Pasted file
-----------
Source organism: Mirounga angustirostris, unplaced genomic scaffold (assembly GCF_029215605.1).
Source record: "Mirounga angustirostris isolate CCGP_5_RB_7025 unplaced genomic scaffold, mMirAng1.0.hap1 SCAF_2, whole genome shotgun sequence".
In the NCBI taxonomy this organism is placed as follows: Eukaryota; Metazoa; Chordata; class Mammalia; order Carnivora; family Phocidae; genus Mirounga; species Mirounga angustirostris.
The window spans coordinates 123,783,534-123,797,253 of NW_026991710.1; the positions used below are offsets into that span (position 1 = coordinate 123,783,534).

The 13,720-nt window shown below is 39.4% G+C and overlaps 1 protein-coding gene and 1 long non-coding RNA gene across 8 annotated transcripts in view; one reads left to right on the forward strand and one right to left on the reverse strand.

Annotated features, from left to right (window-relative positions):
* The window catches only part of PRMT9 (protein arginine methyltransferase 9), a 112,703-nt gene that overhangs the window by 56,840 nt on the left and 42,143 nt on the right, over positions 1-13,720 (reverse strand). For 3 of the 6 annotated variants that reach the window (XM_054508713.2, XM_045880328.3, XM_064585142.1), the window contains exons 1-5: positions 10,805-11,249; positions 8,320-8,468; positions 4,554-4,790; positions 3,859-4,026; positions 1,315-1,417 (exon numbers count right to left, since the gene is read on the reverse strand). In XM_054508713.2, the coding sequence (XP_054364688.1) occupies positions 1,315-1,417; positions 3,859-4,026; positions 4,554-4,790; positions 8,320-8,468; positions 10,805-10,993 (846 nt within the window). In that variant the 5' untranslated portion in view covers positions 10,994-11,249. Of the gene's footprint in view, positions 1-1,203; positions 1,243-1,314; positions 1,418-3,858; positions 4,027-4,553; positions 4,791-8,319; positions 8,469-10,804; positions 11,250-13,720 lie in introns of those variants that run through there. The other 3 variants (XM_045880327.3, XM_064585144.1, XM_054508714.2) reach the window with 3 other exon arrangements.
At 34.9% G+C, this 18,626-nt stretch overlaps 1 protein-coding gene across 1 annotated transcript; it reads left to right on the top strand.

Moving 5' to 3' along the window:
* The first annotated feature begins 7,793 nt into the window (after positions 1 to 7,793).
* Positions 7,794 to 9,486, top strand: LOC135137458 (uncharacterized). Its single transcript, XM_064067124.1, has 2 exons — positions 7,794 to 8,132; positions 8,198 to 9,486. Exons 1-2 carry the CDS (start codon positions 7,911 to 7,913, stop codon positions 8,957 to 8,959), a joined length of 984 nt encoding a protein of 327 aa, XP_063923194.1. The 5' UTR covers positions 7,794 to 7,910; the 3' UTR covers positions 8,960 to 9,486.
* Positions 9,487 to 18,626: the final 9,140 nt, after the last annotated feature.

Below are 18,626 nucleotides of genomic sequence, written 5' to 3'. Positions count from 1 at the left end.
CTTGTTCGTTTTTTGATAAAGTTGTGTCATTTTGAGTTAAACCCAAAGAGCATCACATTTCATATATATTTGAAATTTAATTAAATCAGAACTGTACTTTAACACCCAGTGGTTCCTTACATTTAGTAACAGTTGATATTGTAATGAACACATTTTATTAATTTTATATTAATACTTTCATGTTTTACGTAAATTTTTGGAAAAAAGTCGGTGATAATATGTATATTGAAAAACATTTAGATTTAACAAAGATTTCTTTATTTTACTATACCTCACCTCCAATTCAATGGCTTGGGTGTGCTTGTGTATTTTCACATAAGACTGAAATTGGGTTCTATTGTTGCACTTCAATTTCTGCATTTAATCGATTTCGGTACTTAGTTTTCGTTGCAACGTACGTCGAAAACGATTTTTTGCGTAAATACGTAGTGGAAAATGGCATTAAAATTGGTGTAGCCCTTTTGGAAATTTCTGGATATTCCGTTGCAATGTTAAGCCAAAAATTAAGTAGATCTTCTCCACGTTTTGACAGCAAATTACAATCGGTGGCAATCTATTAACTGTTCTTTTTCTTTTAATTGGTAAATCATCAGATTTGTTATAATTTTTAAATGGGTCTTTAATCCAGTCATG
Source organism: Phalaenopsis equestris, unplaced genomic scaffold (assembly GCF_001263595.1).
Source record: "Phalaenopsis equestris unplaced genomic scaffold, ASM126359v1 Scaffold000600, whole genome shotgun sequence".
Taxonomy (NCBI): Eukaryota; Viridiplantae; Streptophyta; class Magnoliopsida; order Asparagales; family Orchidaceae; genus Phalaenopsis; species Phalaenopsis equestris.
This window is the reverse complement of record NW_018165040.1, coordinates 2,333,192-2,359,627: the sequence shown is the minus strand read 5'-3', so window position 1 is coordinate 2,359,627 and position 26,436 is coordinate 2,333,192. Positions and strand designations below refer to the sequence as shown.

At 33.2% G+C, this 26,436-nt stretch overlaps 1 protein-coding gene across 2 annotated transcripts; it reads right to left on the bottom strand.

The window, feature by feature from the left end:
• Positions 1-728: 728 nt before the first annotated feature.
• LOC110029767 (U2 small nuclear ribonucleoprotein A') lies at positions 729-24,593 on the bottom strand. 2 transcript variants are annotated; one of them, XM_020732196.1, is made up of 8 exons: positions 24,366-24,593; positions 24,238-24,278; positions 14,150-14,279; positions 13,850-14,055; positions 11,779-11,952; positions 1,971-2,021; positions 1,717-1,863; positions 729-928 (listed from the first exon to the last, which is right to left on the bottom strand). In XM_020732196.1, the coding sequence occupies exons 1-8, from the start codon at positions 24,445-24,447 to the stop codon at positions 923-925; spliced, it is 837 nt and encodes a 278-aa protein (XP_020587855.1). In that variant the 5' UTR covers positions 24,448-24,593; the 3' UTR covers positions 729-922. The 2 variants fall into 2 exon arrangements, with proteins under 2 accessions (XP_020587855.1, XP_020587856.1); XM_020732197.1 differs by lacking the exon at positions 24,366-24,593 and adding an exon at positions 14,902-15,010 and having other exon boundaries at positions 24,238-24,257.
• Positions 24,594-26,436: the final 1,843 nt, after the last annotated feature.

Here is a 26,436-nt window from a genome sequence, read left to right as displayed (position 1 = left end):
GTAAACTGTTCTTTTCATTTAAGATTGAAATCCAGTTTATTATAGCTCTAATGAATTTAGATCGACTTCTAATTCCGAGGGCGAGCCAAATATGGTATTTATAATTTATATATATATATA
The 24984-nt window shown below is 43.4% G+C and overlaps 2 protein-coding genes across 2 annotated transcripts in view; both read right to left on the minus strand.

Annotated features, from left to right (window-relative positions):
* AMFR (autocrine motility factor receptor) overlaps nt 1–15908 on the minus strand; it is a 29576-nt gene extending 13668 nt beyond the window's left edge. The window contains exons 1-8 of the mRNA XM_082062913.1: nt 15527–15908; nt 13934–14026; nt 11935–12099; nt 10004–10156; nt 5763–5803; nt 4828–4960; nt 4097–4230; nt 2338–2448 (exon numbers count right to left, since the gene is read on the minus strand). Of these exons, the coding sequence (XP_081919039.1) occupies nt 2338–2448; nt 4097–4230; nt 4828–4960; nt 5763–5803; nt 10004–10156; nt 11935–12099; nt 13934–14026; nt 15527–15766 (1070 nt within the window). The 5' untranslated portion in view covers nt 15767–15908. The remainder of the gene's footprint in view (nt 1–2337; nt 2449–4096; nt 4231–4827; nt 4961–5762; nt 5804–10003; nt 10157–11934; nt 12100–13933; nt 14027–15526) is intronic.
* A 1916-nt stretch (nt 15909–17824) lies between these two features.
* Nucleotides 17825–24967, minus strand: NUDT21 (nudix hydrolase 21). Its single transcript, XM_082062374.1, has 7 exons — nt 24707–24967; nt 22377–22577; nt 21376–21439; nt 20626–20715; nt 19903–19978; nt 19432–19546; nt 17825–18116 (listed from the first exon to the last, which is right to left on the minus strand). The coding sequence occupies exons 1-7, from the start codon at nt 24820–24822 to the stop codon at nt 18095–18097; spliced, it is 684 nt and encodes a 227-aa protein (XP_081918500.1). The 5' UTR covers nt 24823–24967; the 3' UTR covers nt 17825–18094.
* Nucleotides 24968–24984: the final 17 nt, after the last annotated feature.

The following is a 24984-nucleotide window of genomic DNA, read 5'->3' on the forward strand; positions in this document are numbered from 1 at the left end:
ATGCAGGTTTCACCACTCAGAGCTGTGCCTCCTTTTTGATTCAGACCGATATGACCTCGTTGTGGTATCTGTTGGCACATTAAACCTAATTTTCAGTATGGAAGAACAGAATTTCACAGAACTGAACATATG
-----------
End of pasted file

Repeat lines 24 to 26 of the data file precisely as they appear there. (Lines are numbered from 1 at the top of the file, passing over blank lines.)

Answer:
Here is a 26,436-nt window from a genome sequence, read left to right as displayed (position 1 = left end):
GTAAACTGTTCTTTTCATTTAAGATTGAAATCCAGTTTATTATAGCTCTAATGAATTTAGATCGACTTCTAATTCCGAGGGCGAGCCAAATATGGTATTTATAATTTATATATATATATA
The 24984-nt window shown below is 43.4% G+C and overlaps 2 protein-coding genes across 2 annotated transcripts in view; both read right to left on the minus strand.